Legendary trio for live Town Hall concert

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Máirtín O'Connor who will be joining forces with Frankie Gavin and Johnny Duhan for the concert on July 3.

Fans of quality music who have been pining for live gigs can look forward to Saturday, July 3, when Frankie Gavin, Máirtín O’Connor and Johnny Duhan will be on stage at the Town Hall Theatre at 8pm, for a one-off concert, Part of a Tribe.  The venue will have a limited capacity of 50 people and the concert will also be livestreamed.

Each of the three will perform solo works and collaborate on well-known instrumental pieces.

Tunes will include The Road West, The Queen of Sheba, The Belfast Hornpipe, Thomond Bridge, Joe Cooley’s Reels, and songs like The Voyage, Don’t Give up til it’s Over and The Beacon.

Part of a Tribe comes from the title of a song that the three musicians recorded with the cream of Galway’s folk and traditional musical community some years ago for St Vincent de Paul. Its theme of co-operation and team spirit is especially relevant as the country moves out of the shadow of Covid-19.

The concert will last 70 minutes and there will be no interval and no bar.

The maximum number of tickets that can be purchased per person is four. They cost €25 for the in-person event. Online tickets are €15/Online household €20.

For more, read this week’s Connacht Tribune.

Connacht Tribune Digital Edition App

Download the Connacht Tribune Digital Edition App to access to Galway’s best-selling newspaper.

Click HERE to download it for iPhone and iPad from Apple’s App Store, or HERE to get the Android Version from Google Play.

Or purchase the Digital Edition for PC, Mac or Laptop from Pagesuite  HERE.

Get the Connacht Tribune Live app
The Connacht Tribune Live app is the home of everything that is happening in Galway City and county. It’s completely FREE and features all the latest news, sport and information on what’s on in your area. Click HERE to download it for iPhone and iPad from Apple’s App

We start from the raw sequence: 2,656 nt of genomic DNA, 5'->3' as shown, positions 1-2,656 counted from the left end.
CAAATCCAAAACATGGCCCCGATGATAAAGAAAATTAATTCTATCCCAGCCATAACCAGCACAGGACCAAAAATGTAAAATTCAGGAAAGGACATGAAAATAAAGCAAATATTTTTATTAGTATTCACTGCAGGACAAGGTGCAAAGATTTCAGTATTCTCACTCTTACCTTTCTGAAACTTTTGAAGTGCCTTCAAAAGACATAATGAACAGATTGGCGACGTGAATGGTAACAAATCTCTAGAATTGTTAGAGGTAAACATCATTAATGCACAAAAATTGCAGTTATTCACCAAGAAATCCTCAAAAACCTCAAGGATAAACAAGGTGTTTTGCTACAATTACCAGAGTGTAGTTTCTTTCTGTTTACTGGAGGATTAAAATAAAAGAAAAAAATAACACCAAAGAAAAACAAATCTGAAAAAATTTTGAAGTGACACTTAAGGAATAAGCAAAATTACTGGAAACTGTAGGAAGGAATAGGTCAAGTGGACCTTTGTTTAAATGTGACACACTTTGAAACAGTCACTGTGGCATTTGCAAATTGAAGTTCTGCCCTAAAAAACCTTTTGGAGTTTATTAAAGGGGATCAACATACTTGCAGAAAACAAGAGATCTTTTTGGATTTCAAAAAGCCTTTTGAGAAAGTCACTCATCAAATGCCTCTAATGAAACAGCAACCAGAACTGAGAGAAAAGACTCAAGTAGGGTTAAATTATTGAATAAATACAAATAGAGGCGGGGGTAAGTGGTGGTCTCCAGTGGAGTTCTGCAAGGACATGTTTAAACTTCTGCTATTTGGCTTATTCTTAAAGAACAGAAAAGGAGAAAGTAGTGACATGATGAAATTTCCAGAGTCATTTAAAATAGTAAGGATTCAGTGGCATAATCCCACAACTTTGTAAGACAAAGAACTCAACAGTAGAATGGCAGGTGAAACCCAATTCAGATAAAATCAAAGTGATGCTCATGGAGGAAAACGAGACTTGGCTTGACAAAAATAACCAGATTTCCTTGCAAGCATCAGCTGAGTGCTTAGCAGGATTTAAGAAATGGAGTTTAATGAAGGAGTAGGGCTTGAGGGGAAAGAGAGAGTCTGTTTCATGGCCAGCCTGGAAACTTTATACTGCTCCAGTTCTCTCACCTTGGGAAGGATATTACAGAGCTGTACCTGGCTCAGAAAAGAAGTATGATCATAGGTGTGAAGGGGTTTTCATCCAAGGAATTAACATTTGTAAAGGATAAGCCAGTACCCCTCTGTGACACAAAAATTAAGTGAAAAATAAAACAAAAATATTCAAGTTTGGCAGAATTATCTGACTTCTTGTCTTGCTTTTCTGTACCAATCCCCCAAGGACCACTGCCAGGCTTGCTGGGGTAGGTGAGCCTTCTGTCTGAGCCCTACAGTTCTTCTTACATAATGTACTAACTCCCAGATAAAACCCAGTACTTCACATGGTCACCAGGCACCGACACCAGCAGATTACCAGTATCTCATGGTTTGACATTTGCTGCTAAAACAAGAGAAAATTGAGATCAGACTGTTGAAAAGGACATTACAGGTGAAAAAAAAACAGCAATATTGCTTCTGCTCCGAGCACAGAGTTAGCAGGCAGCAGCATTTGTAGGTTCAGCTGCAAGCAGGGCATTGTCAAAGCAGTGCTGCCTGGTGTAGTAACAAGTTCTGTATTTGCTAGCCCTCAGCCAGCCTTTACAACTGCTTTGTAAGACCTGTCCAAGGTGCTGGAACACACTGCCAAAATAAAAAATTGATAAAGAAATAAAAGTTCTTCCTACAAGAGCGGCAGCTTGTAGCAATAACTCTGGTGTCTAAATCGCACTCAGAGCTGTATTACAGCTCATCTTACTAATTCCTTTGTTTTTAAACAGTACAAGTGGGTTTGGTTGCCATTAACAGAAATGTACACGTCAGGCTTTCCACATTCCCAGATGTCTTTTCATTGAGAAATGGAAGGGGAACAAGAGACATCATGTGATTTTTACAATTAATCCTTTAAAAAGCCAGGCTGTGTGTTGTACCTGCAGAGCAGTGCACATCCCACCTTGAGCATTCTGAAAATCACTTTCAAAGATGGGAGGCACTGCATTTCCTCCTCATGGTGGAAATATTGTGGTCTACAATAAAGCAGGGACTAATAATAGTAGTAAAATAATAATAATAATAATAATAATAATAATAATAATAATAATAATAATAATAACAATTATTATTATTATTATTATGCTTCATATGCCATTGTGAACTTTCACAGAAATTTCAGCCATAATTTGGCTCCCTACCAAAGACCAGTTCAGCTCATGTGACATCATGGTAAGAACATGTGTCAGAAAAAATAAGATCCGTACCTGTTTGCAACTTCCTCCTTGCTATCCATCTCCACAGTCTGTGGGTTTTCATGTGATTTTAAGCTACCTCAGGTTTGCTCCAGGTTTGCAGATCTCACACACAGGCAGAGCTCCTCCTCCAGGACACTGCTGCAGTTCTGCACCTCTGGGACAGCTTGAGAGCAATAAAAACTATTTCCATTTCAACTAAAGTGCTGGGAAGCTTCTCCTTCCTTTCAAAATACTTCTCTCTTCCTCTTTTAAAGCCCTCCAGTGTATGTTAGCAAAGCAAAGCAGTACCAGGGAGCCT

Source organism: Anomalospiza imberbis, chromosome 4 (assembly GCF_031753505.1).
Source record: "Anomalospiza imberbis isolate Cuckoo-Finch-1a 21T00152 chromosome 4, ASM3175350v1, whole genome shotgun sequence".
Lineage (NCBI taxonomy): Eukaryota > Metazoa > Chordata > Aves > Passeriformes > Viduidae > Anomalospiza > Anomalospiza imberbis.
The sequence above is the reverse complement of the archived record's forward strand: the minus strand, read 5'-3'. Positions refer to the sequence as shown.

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CITY TRIBUNE

‘Cowgirl’ love song that hits all the right notes

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The Raines, from left, Yvonne Tiernan, Ruth Dillon and Juliana Erkkonen.

The wonderfully titled Love is sublime (til it draws out its gun) is the latest single from Galway based folk-Americana trio, The Raines. Launched on Friday, it went straight to number one on the iTunes singer-songwriter charts in Ireland and number 12 in the overall charts.

It follows their debut single, 2020’s Bare Feet on Grass, which also reached number one in the iTunes singer-songwriter Chart and was Song of the Week on RTE.ie’s culture section, with over one million impacts on Irish radio.

The Raines are Ruth Dillon, Juliana Erkkonen and Yvonne Tiernan, all terrific performers in their own right.

Ruth (vocals, guitar, ukulele) who toured and recorded with Dolores Keane, is a former member of The Molly Hicks, and has three solo albums of her own. Juliana (fiddle and vocals) has been at the forefront of Ireland’s Americana musical scene and released seven albums with various groups, including one solo album.

Yvonne Tiernan (vocals and ukulele) has toured as lead singer with ‘The Chieftains’.

This up-tempo summer single again showcases the beauty of their vocal harmonies, strings and their overall rapport.

For more, read this week’s Connacht Tribune.

Connacht Tribune Digital Edition App

Download the Connacht Tribune Digital Edition App to access to Galway’s best-selling newspaper.

Click HERE to download it for iPhone and iPad from Apple’s App Store, or HERE to get the Android Version from Google Play.

Or purchase the Digital Edition for PC, Mac or Laptop from Pagesuite  HERE.

Get the Connacht Tribune Live app
The Connacht Tribune Live app is the home of everything that is happening in Galway City and county. It’s completely FREE and features all the latest news, sport and information on what’s on in your area. Click HERE to download it for iPhone and iPad from Apple’s App Store, or HERE to get the Android Version from Google Play.